Further Examples: Interval
You can use Max and Min to find the endpoints of intervals.
You can take the union and intersection of two or more intervals.
Using IntervalMemberQ, you can check if an interval is contained in another.
You can also check if a point belongs to an interval.
You can do interval arithmetic with many functions. For example, this command reflects the fact that the square of any real number between -2 and 5 lies between 0 and 25.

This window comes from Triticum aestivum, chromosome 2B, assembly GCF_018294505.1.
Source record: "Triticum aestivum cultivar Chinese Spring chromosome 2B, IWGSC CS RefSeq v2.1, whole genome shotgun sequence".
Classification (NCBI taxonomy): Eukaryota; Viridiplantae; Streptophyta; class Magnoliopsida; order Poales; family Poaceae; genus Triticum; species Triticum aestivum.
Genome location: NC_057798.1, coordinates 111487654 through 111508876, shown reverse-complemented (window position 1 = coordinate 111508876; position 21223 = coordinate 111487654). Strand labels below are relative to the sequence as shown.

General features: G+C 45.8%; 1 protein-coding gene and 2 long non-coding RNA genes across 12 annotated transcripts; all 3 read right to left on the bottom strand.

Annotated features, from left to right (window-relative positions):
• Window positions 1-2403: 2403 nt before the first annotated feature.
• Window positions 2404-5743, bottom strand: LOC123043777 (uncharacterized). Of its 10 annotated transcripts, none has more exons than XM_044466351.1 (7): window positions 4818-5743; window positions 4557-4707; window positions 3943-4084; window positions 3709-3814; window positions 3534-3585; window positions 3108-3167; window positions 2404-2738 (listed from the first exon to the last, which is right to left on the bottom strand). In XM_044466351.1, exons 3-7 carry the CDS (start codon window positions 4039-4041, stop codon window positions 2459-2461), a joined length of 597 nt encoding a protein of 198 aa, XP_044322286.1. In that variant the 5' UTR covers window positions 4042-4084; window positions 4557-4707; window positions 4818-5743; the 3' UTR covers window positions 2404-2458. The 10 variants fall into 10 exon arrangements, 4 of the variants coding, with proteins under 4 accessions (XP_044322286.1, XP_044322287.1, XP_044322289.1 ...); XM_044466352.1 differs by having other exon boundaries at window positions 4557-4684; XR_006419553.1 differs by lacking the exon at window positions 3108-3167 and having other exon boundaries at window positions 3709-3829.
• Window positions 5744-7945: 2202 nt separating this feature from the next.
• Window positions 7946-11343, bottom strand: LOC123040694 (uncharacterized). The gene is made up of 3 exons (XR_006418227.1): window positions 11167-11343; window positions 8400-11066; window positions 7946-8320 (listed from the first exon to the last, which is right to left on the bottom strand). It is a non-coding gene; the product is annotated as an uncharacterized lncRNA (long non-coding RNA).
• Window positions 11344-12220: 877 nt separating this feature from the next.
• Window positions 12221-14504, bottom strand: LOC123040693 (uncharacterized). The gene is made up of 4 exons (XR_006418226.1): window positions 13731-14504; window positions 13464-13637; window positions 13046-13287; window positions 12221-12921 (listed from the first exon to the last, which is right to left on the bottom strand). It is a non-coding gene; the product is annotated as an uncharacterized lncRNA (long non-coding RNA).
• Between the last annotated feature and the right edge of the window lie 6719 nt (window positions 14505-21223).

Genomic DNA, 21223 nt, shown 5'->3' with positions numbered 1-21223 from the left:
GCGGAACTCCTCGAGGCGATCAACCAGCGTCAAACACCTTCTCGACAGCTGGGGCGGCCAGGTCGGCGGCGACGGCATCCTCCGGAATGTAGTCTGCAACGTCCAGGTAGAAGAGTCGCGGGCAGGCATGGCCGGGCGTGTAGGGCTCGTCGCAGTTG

Taking the reciprocal gives two distinct intervals.
You can use intervals in many kinds of functions.
Some functions automatically generate intervals.
With ordinary machine-precision arithmetic, this gives an incorrect result.
The interval generated here, however, correctly includes the point 0.
Interval arithmetic is useful in obtaining or proving bounds. Here we define a function ff, which depends on a parameter .
This shows that ff is monotonically nonincreasing in x for all non-negative values of the parameter.